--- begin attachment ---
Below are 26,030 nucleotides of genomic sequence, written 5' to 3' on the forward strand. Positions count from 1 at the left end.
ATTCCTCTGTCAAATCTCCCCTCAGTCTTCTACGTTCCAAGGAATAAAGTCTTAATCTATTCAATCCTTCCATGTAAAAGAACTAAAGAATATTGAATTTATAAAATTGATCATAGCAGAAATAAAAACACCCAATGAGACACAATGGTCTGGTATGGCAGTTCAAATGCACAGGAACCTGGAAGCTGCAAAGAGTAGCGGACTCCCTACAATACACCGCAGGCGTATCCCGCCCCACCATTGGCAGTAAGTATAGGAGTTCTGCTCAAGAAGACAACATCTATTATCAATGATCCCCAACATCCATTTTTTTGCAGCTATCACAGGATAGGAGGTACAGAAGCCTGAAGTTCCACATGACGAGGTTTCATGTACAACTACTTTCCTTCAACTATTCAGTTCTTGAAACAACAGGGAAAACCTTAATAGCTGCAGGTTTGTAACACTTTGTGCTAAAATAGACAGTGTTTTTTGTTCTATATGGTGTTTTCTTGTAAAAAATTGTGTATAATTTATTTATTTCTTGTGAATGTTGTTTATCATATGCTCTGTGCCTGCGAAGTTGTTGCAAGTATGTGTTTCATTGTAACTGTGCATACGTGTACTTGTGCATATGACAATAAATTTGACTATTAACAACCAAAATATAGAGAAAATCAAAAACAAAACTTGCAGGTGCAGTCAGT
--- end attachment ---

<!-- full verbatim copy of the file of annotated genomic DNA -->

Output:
Below are 26,030 nucleotides of genomic sequence, written 5' to 3' on the forward strand. Positions count from 1 at the left end.
ATTCCTCTGTCAAATCTCCCCTCAGTCTTCTACGTTCCAAGGAATAAAGTCTTAATCTATTCAATCCTTCCATGTAAAAGAACTAAAGAATATTGAATTTATAAAATTGATCATAGCAGAAATAAAAACACCCAATGAGACACAATGGTCTGGTATGGCAGTTCAAATGCACAGGAACCTGGAAGCTGCAAAGAGTAGCGGACTCCCTACAATACACCGCAGGCGTATCCCGCCCCACCATTGGCAGTAAGTATAGGAGTTCTGCTCAAGAAGACAACATCTATTATCAATGATCCCCAACATCCATTTTTTTGCAGCTATCACAGGATAGGAGGTACAGAAGCCTGAAGTTCCACATGACGAGGTTTCATGTACAACTACTTTCCTTCAACTATTCAGTTCTTGAAACAACAGGGAAAACCTTAATAGCTGCAGGTTTGTAACACTTTGTGCTAAAATAGACAGTGTTTTTTGTTCTATATGGTGTTTTCTTGTAAAAAATTGTGTATAATTTATTTATTTCTTGTGAATGTTGTTTATCATATGCTCTGTGCCTGCGAAGTTGTTGCAAGTATGTGTTTCATTGTAACTGTGCATACGTGTACTTGTGCATATGACAATAAATTTGACTATTAACAACCAAAATATAGAGAAAATCAAAAACAAAACTTGCAGGTGCAGTCAGT